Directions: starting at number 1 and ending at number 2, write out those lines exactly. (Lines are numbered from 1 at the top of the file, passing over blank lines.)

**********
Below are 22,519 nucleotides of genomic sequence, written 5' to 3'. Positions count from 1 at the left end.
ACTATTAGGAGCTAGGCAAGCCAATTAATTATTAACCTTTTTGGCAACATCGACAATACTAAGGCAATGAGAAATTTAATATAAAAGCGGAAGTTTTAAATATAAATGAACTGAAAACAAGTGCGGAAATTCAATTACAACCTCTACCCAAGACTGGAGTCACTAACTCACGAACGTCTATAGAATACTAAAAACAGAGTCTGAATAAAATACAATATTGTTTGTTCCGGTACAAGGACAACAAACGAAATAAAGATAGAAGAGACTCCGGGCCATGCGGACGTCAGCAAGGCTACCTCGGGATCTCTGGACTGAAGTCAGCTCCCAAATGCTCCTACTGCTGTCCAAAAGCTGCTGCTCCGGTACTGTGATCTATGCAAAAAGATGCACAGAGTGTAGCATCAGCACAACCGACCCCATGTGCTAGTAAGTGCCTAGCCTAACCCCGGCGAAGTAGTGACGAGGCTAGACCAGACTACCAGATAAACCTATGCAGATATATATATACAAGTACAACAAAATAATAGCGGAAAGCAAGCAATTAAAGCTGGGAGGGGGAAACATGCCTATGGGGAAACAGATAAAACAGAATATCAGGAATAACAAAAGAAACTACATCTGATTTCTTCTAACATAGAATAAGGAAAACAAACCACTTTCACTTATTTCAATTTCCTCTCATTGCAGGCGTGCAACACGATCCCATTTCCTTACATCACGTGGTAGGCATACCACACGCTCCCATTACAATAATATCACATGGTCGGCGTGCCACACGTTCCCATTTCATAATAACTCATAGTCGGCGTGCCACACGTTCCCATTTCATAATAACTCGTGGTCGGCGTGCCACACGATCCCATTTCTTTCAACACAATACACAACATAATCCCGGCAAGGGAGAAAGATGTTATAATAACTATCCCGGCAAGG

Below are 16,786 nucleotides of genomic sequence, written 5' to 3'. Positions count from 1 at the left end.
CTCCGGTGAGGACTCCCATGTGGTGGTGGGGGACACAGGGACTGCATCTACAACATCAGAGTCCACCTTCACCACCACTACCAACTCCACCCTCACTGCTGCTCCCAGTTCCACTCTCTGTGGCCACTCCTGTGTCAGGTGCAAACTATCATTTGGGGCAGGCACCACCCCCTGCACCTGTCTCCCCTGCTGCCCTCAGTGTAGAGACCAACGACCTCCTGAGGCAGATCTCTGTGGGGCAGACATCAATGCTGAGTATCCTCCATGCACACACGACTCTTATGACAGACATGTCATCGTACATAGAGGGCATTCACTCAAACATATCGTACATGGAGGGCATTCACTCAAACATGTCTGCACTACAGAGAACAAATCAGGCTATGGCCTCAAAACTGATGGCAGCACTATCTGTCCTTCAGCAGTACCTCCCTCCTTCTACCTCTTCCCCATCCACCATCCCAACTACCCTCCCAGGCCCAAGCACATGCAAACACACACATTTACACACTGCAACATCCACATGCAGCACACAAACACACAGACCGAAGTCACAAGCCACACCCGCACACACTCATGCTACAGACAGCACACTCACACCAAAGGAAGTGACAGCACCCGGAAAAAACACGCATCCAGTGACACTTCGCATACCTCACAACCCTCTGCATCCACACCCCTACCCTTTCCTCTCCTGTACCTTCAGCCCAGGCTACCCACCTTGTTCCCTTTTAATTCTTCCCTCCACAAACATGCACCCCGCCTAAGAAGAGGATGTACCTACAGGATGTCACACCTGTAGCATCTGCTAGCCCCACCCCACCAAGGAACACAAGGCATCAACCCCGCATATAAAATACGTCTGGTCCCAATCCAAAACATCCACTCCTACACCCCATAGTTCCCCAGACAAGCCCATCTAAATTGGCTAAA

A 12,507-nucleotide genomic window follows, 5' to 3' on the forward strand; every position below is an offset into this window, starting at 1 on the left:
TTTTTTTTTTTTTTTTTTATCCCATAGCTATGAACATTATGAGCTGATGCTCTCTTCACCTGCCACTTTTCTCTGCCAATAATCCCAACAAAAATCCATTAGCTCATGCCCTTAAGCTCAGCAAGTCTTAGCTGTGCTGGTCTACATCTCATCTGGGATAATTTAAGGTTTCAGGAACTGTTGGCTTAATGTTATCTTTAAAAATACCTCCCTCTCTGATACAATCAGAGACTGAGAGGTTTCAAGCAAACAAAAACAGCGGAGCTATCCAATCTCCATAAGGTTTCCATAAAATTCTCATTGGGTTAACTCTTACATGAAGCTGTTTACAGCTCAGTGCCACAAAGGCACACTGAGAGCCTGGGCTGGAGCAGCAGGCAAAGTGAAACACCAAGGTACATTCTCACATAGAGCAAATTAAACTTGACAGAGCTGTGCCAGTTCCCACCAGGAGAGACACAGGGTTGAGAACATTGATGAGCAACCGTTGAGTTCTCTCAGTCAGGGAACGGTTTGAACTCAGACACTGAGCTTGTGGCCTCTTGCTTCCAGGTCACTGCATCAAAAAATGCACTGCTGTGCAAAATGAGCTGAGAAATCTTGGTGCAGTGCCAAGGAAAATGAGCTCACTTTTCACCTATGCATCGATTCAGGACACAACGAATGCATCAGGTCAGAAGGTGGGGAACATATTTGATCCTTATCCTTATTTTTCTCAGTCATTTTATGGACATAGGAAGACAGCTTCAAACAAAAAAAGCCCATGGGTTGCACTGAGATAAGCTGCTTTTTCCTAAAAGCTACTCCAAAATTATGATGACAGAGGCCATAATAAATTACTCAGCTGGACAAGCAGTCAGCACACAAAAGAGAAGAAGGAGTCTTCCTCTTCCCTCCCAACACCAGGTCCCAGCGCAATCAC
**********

Below are 22,519 nucleotides of genomic sequence, written 5' to 3'. Positions count from 1 at the left end.
ACTATTAGGAGCTAGGCAAGCCAATTAATTATTAACCTTTTTGGCAACATCGACAATACTAAGGCAATGAGAAATTTAATATAAAAGCGGAAGTTTTAAATATAAATGAACTGAAAACAAGTGCGGAAATTCAATTACAACCTCTACCCAAGACTGGAGTCACTAACTCACGAACGTCTATAGAATACTAAAAACAGAGTCTGAATAAAATACAATATTGTTTGTTCCGGTACAAGGACAACAAACGAAATAAAGATAGAAGAGACTCCGGGCCATGCGGACGTCAGCAAGGCTACCTCGGGATCTCTGGACTGAAGTCAGCTCCCAAATGCTCCTACTGCTGTCCAAAAGCTGCTGCTCCGGTACTGTGATCTATGCAAAAAGATGCACAGAGTGTAGCATCAGCACAACCGACCCCATGTGCTAGTAAGTGCCTAGCCTAACCCCGGCGAAGTAGTGACGAGGCTAGACCAGACTACCAGATAAACCTATGCAGATATATATATACAAGTACAACAAAATAATAGCGGAAAGCAAGCAATTAAAGCTGGGAGGGGGAAACATGCCTATGGGGAAACAGATAAAACAGAATATCAGGAATAACAAAAGAAACTACATCTGATTTCTTCTAACATAGAATAAGGAAAACAAACCACTTTCACTTATTTCAATTTCCTCTCATTGCAGGCGTGCAACACGATCCCATTTCCTTACATCACGTGGTAGGCATACCACACGCTCCCATTACAATAATATCACATGGTCGGCGTGCCACACGTTCCCATTTCATAATAACTCATAGTCGGCGTGCCACACGTTCCCATTTCATAATAACTCGTGGTCGGCGTGCCACACGATCCCATTTCTTTCAACACAATACACAACATAATCCCGGCAAGGGAGAAAGATGTTATAATAACTATCCCGGCAAGG